Cultural Apologetics in Action: DaVinci Code and “Hurt”

by Mark Farnham

johnny-cash-hurtCultural apologetics is a response to the questions that our culture is posing. It seizes upon cultural statements (art, architecture, film, novels, etc.) and evaluates them in light of Scripture. It “gives an answer” to cultural expressions that pose an alternate explanation for who we are, why we are here, what’s wrong with this world, and where we are going. It points to the work of unbelievers that suppresses the truth in order to show the myriad ways in which suppression of the truth happens. It also identifies the expressions of unbelievers in which the truth breaks through, even in the midst of their depravity. Cultural apologetics seeks to illustrate that the unbeliever knows God even as he seeks to suppress that knowledge.

A number of gifted theologians and apologists in the 20th century have demonstrated various approaches to the task of cultural apologetics (Francis Schaeffer, C. S. Lewis, Ravi Zacharias, William Edgar, and Tim Keller among others). In a later post I will take the time to highlight the work of several of these.

But first some examples.

When The DaVinci Code by Dan Brown appeared in print, conversations about the novel were ubiquitous. About that time I sat next to a liberal feminist from San Francisco on a five-hour flight, and she challenged the reliability of the Bible and the development of theology, primarily drawing her objection from The DaVinci Code. I wasn’t prepared for her objections, as many of Brown’s quasi-historical accounts in the book were new to me. I determined to read the book so I could converse about it and give an answer to the challenges it presented. This was a departure for me. Previously I had avoided cultural expressions that challenged the Christian faith, as I had been taught growing up.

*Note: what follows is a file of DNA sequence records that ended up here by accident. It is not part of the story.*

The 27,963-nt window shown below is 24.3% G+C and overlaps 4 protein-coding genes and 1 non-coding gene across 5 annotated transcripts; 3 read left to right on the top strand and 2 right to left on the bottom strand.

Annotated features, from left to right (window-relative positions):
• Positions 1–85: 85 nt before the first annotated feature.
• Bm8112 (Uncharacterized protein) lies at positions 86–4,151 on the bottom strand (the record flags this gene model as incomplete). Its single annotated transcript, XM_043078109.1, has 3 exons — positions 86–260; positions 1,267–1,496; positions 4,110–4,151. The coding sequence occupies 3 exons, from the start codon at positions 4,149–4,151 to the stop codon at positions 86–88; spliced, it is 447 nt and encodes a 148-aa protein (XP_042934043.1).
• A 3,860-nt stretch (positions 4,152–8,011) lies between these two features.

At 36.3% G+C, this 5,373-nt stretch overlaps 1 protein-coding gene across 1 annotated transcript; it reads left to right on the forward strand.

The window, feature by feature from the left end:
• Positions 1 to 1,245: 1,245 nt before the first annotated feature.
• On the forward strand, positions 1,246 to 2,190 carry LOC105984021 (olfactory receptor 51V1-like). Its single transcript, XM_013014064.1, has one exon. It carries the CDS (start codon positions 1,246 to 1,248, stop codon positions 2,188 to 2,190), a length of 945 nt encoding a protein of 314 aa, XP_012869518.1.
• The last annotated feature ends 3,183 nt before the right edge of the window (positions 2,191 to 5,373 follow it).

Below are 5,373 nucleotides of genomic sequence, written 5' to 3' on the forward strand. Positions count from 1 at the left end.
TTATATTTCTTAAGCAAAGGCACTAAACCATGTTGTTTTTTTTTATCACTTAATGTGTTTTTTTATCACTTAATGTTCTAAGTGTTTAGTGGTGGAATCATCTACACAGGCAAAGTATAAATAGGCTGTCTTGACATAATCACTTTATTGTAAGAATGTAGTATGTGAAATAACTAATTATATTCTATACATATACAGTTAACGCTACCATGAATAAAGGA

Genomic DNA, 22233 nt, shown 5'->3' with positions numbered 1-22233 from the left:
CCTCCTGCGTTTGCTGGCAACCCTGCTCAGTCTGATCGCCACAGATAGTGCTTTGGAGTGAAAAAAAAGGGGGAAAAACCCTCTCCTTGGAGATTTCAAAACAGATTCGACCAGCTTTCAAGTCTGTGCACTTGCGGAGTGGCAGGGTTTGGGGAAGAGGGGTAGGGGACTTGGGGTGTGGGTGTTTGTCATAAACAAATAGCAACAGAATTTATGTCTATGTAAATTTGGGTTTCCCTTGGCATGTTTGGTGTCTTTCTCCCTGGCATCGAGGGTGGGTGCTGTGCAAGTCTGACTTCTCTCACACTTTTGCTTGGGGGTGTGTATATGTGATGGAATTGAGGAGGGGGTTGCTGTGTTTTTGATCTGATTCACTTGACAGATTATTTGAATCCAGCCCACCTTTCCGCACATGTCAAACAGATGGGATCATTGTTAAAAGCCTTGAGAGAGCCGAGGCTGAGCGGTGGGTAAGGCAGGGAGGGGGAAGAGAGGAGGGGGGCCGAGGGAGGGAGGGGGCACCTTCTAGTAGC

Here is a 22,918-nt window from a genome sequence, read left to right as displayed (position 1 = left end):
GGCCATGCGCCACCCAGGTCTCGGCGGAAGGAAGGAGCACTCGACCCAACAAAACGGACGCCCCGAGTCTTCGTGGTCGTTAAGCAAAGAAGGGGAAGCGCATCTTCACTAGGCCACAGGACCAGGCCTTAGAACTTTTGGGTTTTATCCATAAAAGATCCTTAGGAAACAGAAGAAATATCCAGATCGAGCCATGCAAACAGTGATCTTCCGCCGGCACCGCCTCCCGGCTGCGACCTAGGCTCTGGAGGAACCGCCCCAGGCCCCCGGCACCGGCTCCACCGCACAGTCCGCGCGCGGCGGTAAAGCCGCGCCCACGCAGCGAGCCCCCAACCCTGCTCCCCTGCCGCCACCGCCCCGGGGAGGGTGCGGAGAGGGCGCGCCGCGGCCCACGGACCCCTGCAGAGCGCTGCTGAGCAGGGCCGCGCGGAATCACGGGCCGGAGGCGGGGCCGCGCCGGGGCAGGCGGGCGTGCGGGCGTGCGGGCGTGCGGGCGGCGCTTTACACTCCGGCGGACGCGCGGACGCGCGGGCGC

As I read the book I began to think, “Every Christian should be reading this book!” Why did I think this? Because here was a cultural expression that addressed a topic directly related to the gospel. In the ensuing months I had numerous gospel conversations with unbelievers whom I saw reading the book. Having read the book and worked on a rebuttal to the fictitious accounts of church history alleged by Brown, I felt confident to engage total strangers in conversation about the claims of the book concerning Jesus…


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